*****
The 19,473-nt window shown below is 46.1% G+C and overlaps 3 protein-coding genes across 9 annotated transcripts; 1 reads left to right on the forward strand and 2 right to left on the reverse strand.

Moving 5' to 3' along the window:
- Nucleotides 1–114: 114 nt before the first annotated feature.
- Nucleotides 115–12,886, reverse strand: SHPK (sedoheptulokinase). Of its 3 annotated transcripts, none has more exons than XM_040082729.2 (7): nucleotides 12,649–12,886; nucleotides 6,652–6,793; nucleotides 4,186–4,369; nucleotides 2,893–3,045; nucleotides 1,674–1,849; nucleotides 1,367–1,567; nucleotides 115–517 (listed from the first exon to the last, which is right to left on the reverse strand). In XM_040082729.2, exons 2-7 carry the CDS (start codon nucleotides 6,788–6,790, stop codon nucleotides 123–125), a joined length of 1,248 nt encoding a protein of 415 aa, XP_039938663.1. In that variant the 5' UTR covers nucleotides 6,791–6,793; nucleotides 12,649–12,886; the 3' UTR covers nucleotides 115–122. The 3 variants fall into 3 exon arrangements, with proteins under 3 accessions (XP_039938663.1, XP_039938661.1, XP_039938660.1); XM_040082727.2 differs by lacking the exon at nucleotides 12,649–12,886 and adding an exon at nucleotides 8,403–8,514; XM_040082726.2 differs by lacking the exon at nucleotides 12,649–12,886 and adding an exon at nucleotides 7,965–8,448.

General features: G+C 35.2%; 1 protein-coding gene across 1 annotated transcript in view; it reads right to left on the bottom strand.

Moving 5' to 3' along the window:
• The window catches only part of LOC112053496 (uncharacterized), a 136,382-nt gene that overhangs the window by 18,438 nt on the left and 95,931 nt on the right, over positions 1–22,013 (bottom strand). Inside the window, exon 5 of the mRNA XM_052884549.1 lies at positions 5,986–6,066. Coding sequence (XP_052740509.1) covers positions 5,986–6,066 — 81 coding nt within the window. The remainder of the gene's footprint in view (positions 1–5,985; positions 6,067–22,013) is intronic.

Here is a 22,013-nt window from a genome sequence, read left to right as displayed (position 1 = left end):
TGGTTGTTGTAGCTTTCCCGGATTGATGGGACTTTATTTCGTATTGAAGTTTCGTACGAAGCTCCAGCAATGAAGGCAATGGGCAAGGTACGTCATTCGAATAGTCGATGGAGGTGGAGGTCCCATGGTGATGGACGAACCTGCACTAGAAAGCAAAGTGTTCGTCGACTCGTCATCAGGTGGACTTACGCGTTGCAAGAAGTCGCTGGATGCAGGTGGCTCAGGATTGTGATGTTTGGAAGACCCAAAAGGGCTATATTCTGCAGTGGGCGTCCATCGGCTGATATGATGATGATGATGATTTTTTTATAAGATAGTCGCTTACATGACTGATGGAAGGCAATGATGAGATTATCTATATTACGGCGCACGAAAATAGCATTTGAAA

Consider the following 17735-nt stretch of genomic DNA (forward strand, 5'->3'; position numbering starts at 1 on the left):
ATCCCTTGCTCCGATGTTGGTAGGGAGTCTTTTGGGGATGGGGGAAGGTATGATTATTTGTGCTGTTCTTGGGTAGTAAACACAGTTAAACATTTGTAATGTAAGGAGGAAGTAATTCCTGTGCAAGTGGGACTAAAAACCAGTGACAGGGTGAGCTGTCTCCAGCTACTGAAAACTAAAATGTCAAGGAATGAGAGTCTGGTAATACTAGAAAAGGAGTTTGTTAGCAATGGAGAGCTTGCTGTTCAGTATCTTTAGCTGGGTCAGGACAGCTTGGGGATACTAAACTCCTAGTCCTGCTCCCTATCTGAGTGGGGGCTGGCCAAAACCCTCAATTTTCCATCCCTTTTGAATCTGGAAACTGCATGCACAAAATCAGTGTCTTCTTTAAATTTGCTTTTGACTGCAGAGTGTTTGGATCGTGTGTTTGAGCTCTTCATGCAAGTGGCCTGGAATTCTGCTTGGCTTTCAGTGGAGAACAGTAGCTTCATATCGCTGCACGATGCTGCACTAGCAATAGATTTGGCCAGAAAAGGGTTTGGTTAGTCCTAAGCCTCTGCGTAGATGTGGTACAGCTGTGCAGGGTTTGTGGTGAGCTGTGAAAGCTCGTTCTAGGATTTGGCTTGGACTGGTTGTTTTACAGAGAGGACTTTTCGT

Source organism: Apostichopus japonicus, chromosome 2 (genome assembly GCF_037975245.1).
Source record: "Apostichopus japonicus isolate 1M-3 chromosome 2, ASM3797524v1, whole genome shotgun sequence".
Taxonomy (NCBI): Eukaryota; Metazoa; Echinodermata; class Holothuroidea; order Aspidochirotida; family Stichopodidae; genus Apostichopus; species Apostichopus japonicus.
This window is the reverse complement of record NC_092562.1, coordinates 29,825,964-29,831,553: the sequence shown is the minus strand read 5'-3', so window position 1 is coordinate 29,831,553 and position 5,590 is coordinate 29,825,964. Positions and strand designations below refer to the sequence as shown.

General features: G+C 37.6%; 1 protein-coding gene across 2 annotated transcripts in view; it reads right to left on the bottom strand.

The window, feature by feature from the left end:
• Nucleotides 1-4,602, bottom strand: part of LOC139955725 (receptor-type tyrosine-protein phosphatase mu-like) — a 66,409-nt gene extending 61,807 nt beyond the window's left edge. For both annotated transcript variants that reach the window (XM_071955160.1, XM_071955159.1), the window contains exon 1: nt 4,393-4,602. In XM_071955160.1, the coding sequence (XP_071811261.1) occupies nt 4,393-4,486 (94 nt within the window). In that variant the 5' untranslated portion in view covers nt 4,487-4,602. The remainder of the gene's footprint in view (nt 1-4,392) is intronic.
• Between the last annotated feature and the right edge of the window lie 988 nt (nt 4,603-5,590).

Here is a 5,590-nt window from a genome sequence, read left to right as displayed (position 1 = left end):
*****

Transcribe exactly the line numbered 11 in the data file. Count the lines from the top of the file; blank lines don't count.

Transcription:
ATCCCTTGCTCCGATGTTGGTAGGGAGTCTTTTGGGGATGGGGGAAGGTATGATTATTTGTGCTGTTCTTGGGTAGTAAACACAGTTAAACATTTGTAATGTAAGGAGGAAGTAATTCCTGTGCAAGTGGGACTAAAAACCAGTGACAGGGTGAGCTGTCTCCAGCTACTGAAAACTAAAATGTCAAGGAATGAGAGTCTGGTAATACTAGAAAAGGAGTTTGTTAGCAATGGAGAGCTTGCTGTTCAGTATCTTTAGCTGGGTCAGGACAGCTTGGGGATACTAAACTCCTAGTCCTGCTCCCTATCTGAGTGGGGGCTGGCCAAAACCCTCAATTTTCCATCCCTTTTGAATCTGGAAACTGCATGCACAAAATCAGTGTCTTCTTTAAATTTGCTTTTGACTGCAGAGTGTTTGGATCGTGTGTTTGAGCTCTTCATGCAAGTGGCCTGGAATTCTGCTTGGCTTTCAGTGGAGAACAGTAGCTTCATATCGCTGCACGATGCTGCACTAGCAATAGATTTGGCCAGAAAAGGGTTTGGTTAGTCCTAAGCCTCTGCGTAGATGTGGTACAGCTGTGCAGGGTTTGTGGTGAGCTGTGAAAGCTCGTTCTAGGATTTGGCTTGGACTGGTTGTTTTACAGAGAGGACTTTTCGT